There are many ways that a class such as “Creating History in New Media” might be structured. It might emphasize database design and deployment; it might concentrate on creating visualizations, or it might stress the uses of interactivity. This iteration of the course emphasizes visual communication—both graphic design and information architecture—for the web. By its nature the class Download
HIST 697 Syllabus PDF
is an applied history course in which the twin goals are to gain familiarity and facility with the design tools and concepts that underpin digital history design. As a result, the course is designed as an intensive exploration of the adaptation of history to a digital environment. Although the central goal of the course is development of an original, digital history project of professional quality, the course will also examine “best practices” in digital history, the problems and possibilities inherent in digital history, and issues in information, technical, and aesthetic design. Finally, the course will experiment with what interactivity might bring to digital history.


The texts (of one kind or another) serve three purposes: 1) to provide you with the background in graphic design and usability; 2) to introduce you to some texts that are intended to promote some “right brain” thinking or provide inspiration; and 3) to furnish you with a modest technical, reference library. We will discuss some of the books briefly, some in depth, and some not at all, but they all should be read either in toto or in small bites.

  • Kim Golombisky & Rebecca Hagen,
    White Space is Not Your Enemy
  • Johanna Drucker,
    Graphesis: Visual Forms of Knowledge
  • Robin Williams,
    The Non-Designer's Design Book, 4th ed.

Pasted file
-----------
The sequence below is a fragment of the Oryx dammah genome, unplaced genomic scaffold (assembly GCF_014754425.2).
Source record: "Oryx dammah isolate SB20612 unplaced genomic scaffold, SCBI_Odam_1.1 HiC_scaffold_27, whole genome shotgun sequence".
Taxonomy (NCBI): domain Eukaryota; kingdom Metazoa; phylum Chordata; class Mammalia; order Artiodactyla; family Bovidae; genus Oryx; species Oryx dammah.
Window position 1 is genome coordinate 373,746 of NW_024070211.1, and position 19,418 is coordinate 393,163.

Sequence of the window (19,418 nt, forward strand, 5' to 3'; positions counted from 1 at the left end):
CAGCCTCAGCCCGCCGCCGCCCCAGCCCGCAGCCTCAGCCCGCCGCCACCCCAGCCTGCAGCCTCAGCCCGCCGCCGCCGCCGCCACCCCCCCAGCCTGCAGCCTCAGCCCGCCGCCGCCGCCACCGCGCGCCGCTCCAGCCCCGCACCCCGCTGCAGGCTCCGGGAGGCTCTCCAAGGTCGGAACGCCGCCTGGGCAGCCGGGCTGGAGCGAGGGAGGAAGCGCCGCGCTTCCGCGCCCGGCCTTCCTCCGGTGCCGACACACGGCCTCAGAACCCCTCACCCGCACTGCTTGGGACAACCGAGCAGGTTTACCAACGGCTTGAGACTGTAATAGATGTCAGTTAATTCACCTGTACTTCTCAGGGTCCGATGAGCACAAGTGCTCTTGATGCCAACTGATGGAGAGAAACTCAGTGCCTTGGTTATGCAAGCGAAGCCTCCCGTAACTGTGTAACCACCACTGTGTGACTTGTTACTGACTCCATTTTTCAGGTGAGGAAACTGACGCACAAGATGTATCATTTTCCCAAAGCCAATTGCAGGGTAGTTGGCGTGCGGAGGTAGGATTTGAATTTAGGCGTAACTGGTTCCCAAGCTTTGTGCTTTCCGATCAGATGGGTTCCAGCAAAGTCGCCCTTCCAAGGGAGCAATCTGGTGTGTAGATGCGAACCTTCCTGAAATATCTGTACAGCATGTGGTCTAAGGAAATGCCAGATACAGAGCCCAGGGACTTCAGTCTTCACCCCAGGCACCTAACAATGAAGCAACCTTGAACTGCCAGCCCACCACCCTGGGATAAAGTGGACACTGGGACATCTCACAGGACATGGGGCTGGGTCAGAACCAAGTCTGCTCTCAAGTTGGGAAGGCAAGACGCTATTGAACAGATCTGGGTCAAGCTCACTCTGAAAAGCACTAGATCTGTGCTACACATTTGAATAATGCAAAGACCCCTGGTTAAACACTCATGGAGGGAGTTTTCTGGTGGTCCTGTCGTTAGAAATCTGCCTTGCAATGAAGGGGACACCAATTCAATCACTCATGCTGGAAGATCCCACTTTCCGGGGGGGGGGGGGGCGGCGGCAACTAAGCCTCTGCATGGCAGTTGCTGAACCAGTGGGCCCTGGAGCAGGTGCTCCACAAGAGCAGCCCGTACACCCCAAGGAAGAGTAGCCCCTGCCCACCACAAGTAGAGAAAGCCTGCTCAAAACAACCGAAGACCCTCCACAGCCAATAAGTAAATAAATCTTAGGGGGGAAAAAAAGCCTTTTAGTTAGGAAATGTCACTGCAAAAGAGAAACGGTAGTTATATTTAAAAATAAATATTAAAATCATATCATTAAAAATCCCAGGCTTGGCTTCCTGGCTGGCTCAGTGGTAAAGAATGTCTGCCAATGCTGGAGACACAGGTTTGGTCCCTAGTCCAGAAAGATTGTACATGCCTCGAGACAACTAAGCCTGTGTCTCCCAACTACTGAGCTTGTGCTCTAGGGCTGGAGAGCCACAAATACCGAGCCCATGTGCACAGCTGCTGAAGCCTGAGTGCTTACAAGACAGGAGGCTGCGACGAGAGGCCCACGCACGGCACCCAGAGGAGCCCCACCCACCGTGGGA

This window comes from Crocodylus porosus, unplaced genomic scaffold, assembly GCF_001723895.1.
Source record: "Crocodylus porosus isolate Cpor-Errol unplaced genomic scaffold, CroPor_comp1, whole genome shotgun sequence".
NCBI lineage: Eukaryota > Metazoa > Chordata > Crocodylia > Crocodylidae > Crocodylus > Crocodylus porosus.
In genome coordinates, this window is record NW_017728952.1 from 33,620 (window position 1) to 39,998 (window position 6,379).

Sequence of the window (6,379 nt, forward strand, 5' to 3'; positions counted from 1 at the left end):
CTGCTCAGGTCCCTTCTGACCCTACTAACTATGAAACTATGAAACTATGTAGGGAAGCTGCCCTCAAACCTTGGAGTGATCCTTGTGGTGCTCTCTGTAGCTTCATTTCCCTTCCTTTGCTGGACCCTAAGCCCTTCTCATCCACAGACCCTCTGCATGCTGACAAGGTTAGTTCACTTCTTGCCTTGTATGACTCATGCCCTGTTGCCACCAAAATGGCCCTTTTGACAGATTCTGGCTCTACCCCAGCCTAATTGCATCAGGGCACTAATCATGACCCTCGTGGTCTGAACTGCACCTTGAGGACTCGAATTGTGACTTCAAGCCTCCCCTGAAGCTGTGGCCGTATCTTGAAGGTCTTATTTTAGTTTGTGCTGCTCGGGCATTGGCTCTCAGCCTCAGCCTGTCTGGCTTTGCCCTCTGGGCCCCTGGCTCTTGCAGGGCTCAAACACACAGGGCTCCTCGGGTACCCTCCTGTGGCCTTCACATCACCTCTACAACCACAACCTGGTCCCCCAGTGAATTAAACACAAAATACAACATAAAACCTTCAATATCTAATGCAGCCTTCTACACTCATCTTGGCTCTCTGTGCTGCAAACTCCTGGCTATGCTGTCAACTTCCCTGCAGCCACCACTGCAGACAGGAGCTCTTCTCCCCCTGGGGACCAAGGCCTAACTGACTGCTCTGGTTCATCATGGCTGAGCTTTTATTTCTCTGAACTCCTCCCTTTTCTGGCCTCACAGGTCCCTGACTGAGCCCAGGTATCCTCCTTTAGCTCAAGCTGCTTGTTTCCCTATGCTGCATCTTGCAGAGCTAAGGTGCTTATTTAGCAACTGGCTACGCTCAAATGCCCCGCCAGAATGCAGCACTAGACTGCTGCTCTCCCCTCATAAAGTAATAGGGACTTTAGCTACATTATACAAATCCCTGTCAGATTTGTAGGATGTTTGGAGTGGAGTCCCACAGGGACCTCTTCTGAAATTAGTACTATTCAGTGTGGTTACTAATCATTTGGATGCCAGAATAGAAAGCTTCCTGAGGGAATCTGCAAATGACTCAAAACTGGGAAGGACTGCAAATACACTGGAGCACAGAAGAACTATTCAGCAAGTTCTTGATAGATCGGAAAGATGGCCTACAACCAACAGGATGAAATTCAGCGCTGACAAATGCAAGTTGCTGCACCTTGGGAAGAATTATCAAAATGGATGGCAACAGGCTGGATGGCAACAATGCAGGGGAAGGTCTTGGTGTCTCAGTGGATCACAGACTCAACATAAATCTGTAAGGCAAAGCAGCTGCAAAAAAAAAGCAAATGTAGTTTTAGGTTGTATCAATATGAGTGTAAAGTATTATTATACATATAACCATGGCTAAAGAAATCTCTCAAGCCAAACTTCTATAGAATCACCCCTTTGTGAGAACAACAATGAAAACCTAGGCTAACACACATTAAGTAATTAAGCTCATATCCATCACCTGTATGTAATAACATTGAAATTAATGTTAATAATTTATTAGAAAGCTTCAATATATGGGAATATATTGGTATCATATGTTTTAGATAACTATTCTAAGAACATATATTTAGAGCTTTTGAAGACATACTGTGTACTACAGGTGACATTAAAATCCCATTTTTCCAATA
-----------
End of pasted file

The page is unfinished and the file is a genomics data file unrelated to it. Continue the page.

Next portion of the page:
• Lesa Snider,
    Photoshop CC Missing Manual
  • Ellen Lupton,
    Type on Screen

All the books are available at the campus bookstore or from vendors of your choice.


Blogs have become an important element on the web and something that you’ve already done in Clio Wired. Rather than have a group blog or design a blog from the ground up, you’ll be doing something a bit different. There are two options that have proven durable and easy. (Why not one of the free services like Blogger? Because I have experienced enormous problems with downtime, trolls, and spam in previous semesters.) 

You can obtain a Plus- or Unlimited-level subscription to Typepad, a blog. The cost is around $10-$15/month, depending on your choice of service. The best thing to do is sign up for a free trial; this will furnish you with two free weeks. At the end of the semester, you can cancel your subscription. Or, you may discover that you like blogging so much that you retain your subscription. The advantages of TypePad are ease of use, the option to customize your design, and the its array of widgets.

Alternatively, you can use WordPress, a free blogging application. You can do one of three things: install WordPress at your own ISP, sign up for a blog at WordPress (free), or use a Wordpress hosting service ($). The WordPress application is free, but the installation of the software can be challenging on your own ISP, and you will need to contact your ISP to ensure that the necessary software is in place. Be aware that most free web page areas do not support CGI or MySQL or charge extra. I do not recommend doing your own installation unless you have some solid computer skills and access to a sophisticated ISP, but there may some in the class who can avail themselves of this venue. In the past, students have signed on with WordPress or other inexpensive hosting service. WordPress also has a large collection of widgets and is rightly famous for its ease of use.